Seek hybrid performance data across multiple years, locations

Corn Corner: If you try out a new hybrid on a hot tip, do it on limited acres. 
Nov 04, 2020
My neighbor wants me to try the seed corn brand he sells. He’s high on a hybrid that did great in his on-farm plot in 2020. Should I buy from him, or stay with brands that have worked for me in the past several years?
The Indiana certified crop advisers panel answering this question includes Danny Greene, owner of Greene Crop Consulting, Franklin; Jeff Nagel, agronomist with Ceres Solutions, Lafayette; and Marty Park, agronomist with Gutwein Seed Services, Rensselaer.
Greene: New hybrids come out each year that claim to beat the old standbys — and many do. I would always encourage a farmer to use a package of hybrids to spread risk. If you feel strongly that you need to test this hybrid on your acres, do it in a planned way. 
One rule of thumb I like is to commit 4% of your acres to trying new things each year. Maybe that is where you try out new hybrids before you jump into something where you have no experience. Generally, using a 4% rule will limit your risk but give you opportunity to experiment and learn. It also gives you an excuse to limit your purchase.
The best way to know how hybrids compare is to split a planter with the ones you want to evaluate. Multiple locations add confidence to the results. 
Nagel: Hybrid selection is an important component of a production system. Relying on one data point is probably not the best way to make a decision on whether to plant a hybrid or not.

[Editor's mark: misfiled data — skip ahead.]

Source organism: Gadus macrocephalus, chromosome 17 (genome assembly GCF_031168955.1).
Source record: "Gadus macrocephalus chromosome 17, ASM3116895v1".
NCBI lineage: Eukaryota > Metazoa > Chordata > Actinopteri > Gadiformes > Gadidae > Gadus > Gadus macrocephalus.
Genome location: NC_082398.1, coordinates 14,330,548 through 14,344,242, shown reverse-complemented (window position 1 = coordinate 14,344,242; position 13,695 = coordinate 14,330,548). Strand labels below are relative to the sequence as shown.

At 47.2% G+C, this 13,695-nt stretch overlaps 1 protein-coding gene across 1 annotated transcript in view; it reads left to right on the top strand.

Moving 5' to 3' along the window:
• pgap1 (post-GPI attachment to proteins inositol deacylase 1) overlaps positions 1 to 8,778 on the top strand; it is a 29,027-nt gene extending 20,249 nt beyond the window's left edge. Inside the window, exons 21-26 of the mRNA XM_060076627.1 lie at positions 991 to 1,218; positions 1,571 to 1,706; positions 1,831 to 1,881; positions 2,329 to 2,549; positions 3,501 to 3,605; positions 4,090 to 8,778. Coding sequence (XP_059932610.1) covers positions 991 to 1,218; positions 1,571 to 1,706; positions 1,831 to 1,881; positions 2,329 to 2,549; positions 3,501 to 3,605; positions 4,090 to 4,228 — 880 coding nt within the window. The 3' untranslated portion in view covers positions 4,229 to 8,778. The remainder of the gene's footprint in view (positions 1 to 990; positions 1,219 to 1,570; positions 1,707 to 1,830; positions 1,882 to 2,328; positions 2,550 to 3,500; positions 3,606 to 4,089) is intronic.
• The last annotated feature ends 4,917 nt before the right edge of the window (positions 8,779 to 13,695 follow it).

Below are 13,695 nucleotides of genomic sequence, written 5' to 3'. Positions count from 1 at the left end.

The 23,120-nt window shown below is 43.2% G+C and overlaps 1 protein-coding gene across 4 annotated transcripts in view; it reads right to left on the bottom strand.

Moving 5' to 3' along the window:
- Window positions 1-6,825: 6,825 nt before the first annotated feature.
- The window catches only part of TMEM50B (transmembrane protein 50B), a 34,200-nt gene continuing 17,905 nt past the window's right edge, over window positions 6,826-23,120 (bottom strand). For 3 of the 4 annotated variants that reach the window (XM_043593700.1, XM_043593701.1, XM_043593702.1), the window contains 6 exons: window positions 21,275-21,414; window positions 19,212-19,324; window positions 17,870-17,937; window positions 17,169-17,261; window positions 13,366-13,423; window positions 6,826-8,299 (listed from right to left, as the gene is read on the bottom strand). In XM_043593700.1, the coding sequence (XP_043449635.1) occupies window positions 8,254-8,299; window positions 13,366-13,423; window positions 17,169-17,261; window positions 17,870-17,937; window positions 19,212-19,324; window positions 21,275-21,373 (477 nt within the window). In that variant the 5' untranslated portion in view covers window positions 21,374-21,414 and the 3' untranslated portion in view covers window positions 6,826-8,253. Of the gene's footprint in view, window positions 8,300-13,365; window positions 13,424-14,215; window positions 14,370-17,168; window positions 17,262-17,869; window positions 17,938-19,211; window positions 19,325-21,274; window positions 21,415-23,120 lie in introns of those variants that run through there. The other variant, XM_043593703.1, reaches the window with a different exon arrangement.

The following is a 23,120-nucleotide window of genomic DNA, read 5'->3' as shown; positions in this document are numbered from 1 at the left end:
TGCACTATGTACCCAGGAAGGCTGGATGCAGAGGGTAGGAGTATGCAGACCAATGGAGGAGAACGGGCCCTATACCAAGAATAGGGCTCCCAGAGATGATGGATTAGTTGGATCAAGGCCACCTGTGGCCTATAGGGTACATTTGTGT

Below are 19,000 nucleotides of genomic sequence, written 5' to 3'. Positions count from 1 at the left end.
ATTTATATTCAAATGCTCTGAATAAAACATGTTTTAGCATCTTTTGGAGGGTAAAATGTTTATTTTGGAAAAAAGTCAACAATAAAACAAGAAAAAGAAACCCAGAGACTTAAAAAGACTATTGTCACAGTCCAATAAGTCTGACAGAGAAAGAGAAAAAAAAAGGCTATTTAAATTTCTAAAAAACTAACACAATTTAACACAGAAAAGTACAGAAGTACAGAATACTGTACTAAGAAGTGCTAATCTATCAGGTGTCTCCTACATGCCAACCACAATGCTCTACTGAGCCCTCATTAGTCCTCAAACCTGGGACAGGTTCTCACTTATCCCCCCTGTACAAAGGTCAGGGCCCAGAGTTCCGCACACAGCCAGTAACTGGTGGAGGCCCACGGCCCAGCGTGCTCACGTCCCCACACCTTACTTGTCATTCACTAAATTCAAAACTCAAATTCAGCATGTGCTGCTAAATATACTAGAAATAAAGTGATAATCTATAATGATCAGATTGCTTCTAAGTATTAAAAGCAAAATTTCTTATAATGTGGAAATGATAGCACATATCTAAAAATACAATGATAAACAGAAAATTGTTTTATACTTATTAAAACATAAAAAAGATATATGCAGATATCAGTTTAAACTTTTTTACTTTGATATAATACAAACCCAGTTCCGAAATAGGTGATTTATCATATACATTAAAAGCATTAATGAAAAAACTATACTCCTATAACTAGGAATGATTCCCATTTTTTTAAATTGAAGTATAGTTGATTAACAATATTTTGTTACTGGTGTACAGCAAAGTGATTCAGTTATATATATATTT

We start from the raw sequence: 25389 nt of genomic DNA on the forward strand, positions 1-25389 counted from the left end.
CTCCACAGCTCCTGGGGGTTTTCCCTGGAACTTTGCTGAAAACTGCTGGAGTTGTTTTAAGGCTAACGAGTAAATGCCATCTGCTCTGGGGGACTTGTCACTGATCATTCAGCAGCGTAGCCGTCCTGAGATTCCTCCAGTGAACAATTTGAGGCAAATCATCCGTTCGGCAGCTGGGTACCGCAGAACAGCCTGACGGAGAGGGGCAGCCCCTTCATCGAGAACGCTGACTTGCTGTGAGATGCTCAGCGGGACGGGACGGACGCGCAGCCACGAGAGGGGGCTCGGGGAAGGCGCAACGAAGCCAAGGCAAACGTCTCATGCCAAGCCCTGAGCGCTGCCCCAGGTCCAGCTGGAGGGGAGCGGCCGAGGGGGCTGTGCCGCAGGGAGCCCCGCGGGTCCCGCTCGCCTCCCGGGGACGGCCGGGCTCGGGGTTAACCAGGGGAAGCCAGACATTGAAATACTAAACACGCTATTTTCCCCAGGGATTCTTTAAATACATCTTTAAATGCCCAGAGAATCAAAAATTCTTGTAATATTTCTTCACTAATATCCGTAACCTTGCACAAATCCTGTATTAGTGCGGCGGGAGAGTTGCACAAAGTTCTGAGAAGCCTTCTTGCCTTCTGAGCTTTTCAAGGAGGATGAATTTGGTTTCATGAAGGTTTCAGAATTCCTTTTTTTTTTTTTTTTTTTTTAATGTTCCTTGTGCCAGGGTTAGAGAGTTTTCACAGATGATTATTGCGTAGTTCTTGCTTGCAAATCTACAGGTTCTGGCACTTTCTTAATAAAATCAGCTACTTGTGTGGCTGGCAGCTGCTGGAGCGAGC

Using multiple site results and more than one year of data can provide better insights on hybrid consistency and performance. Today’s digital tools make it much easier to capture hybrid performance across a farm and sometimes multiple farms. A combination of performance on your farm and seed company plot data and strip trial results provides more tools to assess performance across differernt environments and management strategies.
Seed company plot data and observations become more important when deciding to introduce new hybrids on the farm. Genetic yield potential, trait packages, disease ratings and management of the hybrid all play a role in performance. It’s also important to work with a trusted seed adviser to help sort through hybrid performance and placement.
Park: It never hurts to try a hybrid that is working well for a neighbor, especially if it has multiple-year performance records behind it. 
I would suggest doing this on a small scale to see how the hybrid performs on your soils with your management practices versus what brands and hybrids you are currently planting.